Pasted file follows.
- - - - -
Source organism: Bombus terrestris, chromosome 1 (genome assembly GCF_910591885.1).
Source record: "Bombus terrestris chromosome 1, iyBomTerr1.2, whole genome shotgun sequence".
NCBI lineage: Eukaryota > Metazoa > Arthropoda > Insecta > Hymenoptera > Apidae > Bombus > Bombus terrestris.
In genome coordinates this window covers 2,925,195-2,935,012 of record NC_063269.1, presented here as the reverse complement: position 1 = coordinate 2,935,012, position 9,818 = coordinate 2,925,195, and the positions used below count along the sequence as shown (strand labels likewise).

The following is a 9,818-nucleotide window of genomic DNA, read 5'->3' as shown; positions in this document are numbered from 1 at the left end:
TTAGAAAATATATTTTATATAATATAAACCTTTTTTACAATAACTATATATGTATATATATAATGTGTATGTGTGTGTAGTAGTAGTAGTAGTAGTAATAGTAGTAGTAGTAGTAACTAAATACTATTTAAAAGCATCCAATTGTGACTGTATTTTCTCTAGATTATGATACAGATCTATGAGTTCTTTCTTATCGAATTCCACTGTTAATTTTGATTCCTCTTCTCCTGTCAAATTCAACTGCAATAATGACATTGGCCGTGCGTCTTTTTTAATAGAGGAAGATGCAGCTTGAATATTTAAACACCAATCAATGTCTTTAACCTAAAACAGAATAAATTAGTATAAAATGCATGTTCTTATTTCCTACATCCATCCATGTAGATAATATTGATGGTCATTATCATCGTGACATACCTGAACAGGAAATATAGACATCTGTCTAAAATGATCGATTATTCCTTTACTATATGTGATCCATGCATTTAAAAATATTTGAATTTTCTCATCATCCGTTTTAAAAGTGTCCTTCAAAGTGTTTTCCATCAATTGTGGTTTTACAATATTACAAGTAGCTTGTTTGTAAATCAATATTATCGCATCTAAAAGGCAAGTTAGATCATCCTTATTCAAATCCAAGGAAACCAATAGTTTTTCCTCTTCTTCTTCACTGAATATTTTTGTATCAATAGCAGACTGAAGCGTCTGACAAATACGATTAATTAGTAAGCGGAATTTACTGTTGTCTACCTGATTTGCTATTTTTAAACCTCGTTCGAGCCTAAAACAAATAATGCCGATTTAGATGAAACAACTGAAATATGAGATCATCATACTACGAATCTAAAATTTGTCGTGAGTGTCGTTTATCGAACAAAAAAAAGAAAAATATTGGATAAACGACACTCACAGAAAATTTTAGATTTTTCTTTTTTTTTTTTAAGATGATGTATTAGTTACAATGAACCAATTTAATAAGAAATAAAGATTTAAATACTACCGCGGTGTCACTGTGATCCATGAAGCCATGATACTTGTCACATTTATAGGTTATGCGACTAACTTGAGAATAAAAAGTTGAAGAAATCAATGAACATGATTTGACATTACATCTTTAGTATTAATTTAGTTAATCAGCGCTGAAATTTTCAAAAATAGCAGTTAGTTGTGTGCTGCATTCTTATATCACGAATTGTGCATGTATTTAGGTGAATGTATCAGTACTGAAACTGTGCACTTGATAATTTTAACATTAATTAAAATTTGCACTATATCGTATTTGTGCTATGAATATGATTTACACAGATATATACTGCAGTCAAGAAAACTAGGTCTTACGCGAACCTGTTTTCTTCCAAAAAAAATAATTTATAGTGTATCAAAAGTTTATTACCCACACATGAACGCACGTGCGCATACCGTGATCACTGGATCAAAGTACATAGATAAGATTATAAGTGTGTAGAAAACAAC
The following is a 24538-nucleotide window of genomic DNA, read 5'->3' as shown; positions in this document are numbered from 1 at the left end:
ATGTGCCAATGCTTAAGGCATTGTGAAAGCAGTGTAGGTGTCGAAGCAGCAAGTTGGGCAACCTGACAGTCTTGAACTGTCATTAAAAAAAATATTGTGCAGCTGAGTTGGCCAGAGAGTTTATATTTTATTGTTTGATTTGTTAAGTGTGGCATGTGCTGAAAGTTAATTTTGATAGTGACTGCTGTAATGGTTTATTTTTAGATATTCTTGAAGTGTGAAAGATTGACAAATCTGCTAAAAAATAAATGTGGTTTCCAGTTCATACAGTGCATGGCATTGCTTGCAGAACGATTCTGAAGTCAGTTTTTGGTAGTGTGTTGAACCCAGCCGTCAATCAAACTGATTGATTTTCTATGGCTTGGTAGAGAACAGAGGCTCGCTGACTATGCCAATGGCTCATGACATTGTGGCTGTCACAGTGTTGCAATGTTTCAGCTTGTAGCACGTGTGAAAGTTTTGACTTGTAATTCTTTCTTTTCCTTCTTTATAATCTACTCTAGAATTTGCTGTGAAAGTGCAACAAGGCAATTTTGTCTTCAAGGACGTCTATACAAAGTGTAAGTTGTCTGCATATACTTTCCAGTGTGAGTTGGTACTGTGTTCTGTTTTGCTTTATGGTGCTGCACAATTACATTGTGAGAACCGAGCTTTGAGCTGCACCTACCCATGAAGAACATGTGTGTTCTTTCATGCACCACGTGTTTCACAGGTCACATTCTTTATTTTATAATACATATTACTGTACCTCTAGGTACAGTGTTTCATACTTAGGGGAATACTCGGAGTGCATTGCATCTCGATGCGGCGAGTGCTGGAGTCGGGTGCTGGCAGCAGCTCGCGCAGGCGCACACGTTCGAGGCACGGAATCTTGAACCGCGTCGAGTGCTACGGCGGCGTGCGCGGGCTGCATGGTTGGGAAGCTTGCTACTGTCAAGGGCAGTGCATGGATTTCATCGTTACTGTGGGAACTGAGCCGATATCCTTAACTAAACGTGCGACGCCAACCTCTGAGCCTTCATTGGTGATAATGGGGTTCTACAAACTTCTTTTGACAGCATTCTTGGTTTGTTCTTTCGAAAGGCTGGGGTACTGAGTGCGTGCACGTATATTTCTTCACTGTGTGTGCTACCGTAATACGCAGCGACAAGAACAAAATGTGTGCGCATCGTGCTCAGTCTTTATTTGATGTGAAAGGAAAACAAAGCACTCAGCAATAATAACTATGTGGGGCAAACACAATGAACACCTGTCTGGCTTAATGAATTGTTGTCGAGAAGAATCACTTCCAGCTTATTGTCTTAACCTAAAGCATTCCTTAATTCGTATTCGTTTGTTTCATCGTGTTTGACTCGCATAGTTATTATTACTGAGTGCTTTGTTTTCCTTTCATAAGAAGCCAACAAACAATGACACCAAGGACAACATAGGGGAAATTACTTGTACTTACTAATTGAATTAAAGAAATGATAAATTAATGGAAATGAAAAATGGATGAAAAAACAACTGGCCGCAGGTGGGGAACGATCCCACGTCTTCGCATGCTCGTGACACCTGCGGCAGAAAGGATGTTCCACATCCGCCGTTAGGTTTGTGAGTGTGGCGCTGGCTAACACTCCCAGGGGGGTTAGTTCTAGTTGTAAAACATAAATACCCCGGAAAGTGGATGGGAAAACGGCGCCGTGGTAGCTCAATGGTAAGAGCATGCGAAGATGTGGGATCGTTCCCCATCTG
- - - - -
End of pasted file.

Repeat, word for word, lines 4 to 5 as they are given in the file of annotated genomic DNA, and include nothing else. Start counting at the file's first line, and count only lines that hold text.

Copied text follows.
In genome coordinates this window covers 2,925,195-2,935,012 of record NC_063269.1, presented here as the reverse complement: position 1 = coordinate 2,935,012, position 9,818 = coordinate 2,925,195, and the positions used below count along the sequence as shown (strand labels likewise).

The following is a 9,818-nucleotide window of genomic DNA, read 5'->3' as shown; positions in this document are numbered from 1 at the left end: